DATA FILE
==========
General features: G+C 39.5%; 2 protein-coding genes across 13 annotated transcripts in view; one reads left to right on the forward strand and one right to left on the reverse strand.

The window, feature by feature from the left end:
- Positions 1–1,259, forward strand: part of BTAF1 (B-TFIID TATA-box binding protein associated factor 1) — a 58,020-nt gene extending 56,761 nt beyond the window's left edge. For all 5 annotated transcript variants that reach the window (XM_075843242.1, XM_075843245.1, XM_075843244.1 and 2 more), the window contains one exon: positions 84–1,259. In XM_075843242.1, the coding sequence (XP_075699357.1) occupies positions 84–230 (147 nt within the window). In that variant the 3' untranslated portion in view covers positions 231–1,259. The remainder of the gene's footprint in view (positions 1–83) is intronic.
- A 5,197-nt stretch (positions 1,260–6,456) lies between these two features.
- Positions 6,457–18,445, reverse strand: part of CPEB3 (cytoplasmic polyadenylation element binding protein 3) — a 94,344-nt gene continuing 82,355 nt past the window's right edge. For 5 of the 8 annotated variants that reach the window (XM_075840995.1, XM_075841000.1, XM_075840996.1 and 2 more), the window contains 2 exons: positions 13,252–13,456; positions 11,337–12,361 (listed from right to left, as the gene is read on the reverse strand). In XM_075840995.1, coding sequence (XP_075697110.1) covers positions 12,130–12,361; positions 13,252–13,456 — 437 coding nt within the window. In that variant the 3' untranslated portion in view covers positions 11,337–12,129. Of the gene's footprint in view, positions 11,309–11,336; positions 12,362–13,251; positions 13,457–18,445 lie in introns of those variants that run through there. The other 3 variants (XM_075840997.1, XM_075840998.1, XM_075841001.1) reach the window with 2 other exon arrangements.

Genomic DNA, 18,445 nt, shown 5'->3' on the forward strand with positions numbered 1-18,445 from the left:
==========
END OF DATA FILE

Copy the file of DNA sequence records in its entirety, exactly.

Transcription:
General features: G+C 39.5%; 2 protein-coding genes across 13 annotated transcripts in view; one reads left to right on the forward strand and one right to left on the reverse strand.

The window, feature by feature from the left end:
- Positions 1–1,259, forward strand: part of BTAF1 (B-TFIID TATA-box binding protein associated factor 1) — a 58,020-nt gene extending 56,761 nt beyond the window's left edge. For all 5 annotated transcript variants that reach the window (XM_075843242.1, XM_075843245.1, XM_075843244.1 and 2 more), the window contains one exon: positions 84–1,259. In XM_075843242.1, the coding sequence (XP_075699357.1) occupies positions 84–230 (147 nt within the window). In that variant the 3' untranslated portion in view covers positions 231–1,259. The remainder of the gene's footprint in view (positions 1–83) is intronic.
- A 5,197-nt stretch (positions 1,260–6,456) lies between these two features.
- Positions 6,457–18,445, reverse strand: part of CPEB3 (cytoplasmic polyadenylation element binding protein 3) — a 94,344-nt gene continuing 82,355 nt past the window's right edge. For 5 of the 8 annotated variants that reach the window (XM_075840995.1, XM_075841000.1, XM_075840996.1 and 2 more), the window contains 2 exons: positions 13,252–13,456; positions 11,337–12,361 (listed from right to left, as the gene is read on the reverse strand). In XM_075840995.1, coding sequence (XP_075697110.1) covers positions 12,130–12,361; positions 13,252–13,456 — 437 coding nt within the window. In that variant the 3' untranslated portion in view covers positions 11,337–12,129. Of the gene's footprint in view, positions 11,309–11,336; positions 12,362–13,251; positions 13,457–18,445 lie in introns of those variants that run through there. The other 3 variants (XM_075840997.1, XM_075840998.1, XM_075841001.1) reach the window with 2 other exon arrangements.

Genomic DNA, 18,445 nt, shown 5'->3' on the forward strand with positions numbered 1-18,445 from the left: